The International Olympic Committee has warned Taiwan that it could lose its right to compete if it tries to change its name for the 2020 Games in Tokyo, ahead of a referendum that will incense Beijing.
Taiwan will vote Saturday on whether the island should compete as "Taiwan" and not "Chinese Taipei" in a controversial referendum alongside local elections.
China, which still claims sovereignty over self-ruling democratic Taiwan, is particularly sensitive to the island's use of names, emblems and flags at international events.
These sensitivities -- backed up by Beijing's clout on the world stage -- mean Taiwan is forced to compete as "Chinese Taipei" at the Olympics and other international sports competitions.
The IOC wrote to the Chinese Taipei Olympic Committee (CTOC) and the government Friday saying that any name change was "under its jurisdiction" and warned of consequences if it felt there was interference.
It outlined a point in the Olympic Charter which says the IOC has the right to suspend a national Olympic committee if its activities are "hampered" by regulations or acts of government.
The local committee has already expressed concern that the island could lose its membership if it tries to push for the name change.
"The IOC does not interfere with local procedures and fully respects freedom of expression. However to avoid any unnecessary expectations or speculations, the IOC wishes to reiterate that this matter is under its jurisdiction, in accordance with the Olympics Charter," the letter said.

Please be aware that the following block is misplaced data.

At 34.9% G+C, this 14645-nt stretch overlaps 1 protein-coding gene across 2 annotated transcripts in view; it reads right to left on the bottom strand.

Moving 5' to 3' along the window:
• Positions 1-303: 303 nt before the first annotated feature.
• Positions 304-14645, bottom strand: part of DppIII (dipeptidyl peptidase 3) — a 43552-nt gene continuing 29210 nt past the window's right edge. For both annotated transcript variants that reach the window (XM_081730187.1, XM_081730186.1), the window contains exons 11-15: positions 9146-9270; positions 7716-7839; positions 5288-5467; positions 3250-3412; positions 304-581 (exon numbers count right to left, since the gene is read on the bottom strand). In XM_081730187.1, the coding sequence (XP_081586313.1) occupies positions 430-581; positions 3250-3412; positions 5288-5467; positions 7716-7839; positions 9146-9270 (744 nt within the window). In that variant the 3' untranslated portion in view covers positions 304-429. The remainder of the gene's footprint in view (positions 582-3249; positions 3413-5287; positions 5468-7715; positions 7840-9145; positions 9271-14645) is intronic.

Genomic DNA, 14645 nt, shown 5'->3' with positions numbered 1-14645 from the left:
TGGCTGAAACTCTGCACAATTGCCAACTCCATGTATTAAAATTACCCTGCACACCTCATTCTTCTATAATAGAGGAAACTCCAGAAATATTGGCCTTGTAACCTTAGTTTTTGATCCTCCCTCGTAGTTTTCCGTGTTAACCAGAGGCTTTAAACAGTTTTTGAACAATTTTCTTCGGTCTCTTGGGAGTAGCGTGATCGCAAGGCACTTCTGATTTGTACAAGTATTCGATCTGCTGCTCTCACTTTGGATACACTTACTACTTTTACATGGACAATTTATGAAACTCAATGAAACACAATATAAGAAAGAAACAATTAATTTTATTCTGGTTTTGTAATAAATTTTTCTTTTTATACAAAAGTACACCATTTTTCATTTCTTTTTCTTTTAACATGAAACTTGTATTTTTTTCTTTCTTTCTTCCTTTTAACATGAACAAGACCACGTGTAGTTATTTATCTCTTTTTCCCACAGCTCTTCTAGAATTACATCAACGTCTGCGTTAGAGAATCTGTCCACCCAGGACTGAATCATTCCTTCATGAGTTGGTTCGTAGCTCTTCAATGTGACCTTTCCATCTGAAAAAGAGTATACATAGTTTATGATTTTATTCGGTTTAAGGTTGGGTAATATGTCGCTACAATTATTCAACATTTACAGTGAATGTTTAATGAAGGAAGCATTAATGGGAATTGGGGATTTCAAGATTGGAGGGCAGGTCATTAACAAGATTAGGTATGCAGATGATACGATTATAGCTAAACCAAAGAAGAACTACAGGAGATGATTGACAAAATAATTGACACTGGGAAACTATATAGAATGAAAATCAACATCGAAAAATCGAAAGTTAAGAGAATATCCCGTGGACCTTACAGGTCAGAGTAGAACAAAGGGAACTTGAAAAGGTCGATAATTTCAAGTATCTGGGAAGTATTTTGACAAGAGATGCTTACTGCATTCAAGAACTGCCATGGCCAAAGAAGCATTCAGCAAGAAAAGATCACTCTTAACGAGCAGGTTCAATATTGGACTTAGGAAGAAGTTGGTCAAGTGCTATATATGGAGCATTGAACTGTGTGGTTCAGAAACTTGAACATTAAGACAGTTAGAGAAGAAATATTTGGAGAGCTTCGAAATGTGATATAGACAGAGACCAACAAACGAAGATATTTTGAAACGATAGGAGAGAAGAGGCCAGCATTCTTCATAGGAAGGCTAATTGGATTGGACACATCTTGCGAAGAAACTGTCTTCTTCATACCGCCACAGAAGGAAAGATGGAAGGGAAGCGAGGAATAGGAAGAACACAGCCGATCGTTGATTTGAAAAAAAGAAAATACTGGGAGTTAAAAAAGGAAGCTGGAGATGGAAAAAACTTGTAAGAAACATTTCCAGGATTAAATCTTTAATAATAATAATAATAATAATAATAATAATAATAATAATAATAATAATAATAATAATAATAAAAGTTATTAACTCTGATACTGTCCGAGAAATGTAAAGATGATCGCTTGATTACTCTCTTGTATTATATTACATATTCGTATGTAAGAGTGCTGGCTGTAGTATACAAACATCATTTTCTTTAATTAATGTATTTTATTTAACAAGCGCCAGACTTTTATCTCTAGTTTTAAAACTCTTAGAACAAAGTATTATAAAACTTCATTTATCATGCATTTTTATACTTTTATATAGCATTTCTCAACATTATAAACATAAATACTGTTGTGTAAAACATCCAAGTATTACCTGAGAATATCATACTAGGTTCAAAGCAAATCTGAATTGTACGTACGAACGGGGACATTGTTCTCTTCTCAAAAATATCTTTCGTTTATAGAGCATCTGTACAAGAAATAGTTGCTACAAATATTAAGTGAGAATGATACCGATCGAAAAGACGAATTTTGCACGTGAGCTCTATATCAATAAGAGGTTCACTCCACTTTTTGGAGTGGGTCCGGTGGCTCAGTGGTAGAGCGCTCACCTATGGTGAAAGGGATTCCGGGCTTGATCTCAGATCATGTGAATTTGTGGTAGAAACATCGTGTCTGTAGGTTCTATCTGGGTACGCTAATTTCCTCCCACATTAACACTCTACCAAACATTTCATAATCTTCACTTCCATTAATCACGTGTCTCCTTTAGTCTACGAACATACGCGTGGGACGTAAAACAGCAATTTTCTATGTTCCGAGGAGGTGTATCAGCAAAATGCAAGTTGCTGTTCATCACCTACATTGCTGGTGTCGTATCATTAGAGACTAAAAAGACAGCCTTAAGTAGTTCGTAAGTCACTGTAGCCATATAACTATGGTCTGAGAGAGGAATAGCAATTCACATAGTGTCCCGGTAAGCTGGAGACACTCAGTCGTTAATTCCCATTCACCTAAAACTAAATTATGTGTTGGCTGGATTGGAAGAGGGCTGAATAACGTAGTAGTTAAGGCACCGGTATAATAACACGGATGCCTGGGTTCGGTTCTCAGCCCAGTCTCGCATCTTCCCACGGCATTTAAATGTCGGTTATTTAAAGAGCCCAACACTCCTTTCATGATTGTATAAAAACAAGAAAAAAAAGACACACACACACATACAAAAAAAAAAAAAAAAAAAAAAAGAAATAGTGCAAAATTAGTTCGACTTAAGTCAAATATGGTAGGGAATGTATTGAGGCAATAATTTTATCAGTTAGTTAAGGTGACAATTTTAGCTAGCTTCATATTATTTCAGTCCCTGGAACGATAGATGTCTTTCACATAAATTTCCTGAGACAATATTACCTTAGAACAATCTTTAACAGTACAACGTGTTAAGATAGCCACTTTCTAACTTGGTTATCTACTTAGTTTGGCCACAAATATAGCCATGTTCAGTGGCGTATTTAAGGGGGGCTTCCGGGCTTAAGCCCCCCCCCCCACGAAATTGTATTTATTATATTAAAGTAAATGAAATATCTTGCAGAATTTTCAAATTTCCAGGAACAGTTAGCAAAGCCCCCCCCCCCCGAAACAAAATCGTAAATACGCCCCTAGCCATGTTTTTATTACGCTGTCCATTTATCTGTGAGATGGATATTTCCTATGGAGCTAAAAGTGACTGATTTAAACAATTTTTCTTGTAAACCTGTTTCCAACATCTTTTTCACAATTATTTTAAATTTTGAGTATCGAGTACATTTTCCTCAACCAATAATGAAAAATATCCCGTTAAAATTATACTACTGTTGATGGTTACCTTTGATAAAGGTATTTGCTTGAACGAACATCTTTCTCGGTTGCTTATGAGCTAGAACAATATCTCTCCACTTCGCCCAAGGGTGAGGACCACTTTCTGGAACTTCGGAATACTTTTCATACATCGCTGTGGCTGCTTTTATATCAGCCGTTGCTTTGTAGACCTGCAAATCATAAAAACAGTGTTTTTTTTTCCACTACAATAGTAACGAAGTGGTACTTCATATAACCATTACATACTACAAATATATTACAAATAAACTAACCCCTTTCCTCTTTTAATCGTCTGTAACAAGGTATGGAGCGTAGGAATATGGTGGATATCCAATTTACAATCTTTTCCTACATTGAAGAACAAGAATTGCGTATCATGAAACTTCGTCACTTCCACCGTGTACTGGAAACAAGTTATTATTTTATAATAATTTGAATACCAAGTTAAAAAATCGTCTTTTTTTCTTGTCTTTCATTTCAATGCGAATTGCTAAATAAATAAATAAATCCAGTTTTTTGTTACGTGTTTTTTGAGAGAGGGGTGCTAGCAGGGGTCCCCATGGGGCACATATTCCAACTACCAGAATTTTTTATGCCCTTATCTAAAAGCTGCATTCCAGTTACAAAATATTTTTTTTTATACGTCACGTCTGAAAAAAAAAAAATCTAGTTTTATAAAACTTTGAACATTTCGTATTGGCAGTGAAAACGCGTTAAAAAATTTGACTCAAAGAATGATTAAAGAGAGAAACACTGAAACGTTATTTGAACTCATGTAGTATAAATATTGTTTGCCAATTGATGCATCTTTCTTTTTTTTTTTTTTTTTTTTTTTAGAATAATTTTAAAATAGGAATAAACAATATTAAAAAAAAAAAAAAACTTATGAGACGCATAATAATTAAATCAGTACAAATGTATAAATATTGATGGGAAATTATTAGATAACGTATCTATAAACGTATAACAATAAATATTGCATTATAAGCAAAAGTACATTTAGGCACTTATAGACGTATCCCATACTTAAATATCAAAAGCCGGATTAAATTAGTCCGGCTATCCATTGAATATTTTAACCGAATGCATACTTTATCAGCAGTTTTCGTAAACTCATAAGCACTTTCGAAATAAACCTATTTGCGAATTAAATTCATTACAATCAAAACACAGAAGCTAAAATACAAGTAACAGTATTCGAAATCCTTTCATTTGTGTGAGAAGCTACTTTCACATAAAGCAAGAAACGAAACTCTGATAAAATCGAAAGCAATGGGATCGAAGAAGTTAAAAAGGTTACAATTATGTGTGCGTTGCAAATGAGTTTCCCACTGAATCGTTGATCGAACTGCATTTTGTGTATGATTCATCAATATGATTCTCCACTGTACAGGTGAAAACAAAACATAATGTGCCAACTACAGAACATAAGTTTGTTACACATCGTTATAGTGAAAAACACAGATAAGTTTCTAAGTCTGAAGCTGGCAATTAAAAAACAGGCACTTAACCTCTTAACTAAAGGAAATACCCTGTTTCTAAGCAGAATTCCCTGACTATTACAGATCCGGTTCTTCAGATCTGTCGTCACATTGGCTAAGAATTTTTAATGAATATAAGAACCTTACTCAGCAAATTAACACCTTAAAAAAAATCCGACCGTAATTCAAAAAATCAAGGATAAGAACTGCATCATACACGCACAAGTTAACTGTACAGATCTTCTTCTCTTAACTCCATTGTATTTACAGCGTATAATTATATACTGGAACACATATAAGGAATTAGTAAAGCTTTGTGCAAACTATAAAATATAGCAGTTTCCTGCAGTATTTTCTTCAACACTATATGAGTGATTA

It added that the IOC would see any attempts to pressurise the local committee as external interference that could lead to "protective measures".
"The IOC is hoping that the interest of the Olympic Movement in Chinese Taipei will prevail over political considerations so as not to disrupt the CTOC delegation and the athletes," it added.
Taiwan has never formally declared independence from China and Beijing has threatened to react with force if it ever did.
The Chinese Taipei name was agreed upon in 1981.
But since then there has been a growing sense of separate Taiwanese identity on the island.
The name-change campaign has already irked China, with Beijing's Taiwan Affairs Office previously warning that Taiwan would "swallow its own bitter fruit" and sacrifice its athletes' chances to compete in international games.
Its anger over the potential referendum was blamed for the cancellation of an international youth event due to be held in Taiwan next year. The event was axed following a vote by the East Asian Olympic Committee in July.